By Oliver Gladfelter
Just before this school year began, President Weinberg penned a letter to the class of 2021 with ten pieces of advice. Coming in at #6, he encouraged incoming students to “engage a wide range of people” and to “seek out people who are different from you.” While I fully agree with Weinberg on this, I also understand the human tendency to default to interacting with those who think, act, and even look similar to themselves. So to what extent are Denison students following Weinberg’s suggestion and diversifying their networks?
To investigate this, we’ve opted to explore the composition of social networks on campus. Each student has a network of individuals whom they interact with more often than not – how similar or different these individuals are to the student provides a measure for “social segregation.” For example, if students only hung out with those of the same race or the same political ideology, we’d argue Weinberg’s advice isn’t being followed too well. While the possibilities were endless, we decided to look into three factors which may influence students’ social networks: fraternity/sorority involvement, race, and political partisanship.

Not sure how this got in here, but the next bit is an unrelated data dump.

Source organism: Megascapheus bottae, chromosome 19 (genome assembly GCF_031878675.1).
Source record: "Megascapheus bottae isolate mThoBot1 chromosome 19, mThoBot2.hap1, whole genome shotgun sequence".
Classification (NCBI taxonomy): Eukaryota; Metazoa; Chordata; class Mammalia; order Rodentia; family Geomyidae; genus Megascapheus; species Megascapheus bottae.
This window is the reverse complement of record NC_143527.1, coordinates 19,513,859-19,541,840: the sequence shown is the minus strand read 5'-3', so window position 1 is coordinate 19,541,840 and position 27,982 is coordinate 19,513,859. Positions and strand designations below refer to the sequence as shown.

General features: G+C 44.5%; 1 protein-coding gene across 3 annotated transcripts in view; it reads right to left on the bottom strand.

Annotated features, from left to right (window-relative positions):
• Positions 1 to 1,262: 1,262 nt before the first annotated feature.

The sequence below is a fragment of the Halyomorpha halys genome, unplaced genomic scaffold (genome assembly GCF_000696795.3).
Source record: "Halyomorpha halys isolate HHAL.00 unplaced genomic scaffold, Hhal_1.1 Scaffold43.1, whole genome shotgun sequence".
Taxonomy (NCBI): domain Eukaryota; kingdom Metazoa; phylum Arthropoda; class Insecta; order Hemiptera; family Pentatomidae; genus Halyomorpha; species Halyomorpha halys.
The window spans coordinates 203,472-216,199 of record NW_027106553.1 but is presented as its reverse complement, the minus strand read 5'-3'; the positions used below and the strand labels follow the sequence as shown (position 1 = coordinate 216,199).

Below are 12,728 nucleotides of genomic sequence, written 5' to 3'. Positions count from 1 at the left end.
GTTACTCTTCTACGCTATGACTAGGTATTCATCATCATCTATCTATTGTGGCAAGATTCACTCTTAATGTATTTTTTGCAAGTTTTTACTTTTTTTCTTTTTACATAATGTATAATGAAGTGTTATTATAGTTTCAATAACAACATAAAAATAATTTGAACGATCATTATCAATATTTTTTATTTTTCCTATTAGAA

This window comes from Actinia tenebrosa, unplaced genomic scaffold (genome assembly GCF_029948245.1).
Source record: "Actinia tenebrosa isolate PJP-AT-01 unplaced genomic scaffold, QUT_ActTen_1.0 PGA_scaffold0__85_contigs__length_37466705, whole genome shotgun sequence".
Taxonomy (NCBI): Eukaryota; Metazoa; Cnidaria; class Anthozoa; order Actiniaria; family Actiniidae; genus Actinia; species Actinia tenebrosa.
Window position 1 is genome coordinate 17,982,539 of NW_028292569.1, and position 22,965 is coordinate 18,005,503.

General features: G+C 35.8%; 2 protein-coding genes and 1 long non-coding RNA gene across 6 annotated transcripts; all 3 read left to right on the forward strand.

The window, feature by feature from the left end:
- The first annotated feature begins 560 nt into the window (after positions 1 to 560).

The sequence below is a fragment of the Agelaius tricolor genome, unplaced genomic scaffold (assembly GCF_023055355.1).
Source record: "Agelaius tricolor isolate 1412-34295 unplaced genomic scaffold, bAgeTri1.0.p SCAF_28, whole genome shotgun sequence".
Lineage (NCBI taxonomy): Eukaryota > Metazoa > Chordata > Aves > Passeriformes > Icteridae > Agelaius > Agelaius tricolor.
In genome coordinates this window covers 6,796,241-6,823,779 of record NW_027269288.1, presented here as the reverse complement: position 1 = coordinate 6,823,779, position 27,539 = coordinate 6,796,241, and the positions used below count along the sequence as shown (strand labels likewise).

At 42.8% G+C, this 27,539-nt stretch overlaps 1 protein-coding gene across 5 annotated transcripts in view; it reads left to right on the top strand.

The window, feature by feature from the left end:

In a survey administered to the student body in February of 2018, we asked students to name some of their closest friends at Denison. Students could pick up to five names from a list of all current students. We also asked respondents about their race, political party, and if they’re involved in with a fraternity or sorority. Because respondents’ named friends may have also taken the survey, we were able to collect demographic information about students’ social networks.
34.4% of students in the sample are involved in a fraternity or sorority, so we’d expect the average social network to contain about the same proportion of Greek members. In reality, networks included an average of 37.7% Greek members. This means that if a random Denison student were to list their five best friends, we’d expect at least two of those friends would be in a fraternity or sorority.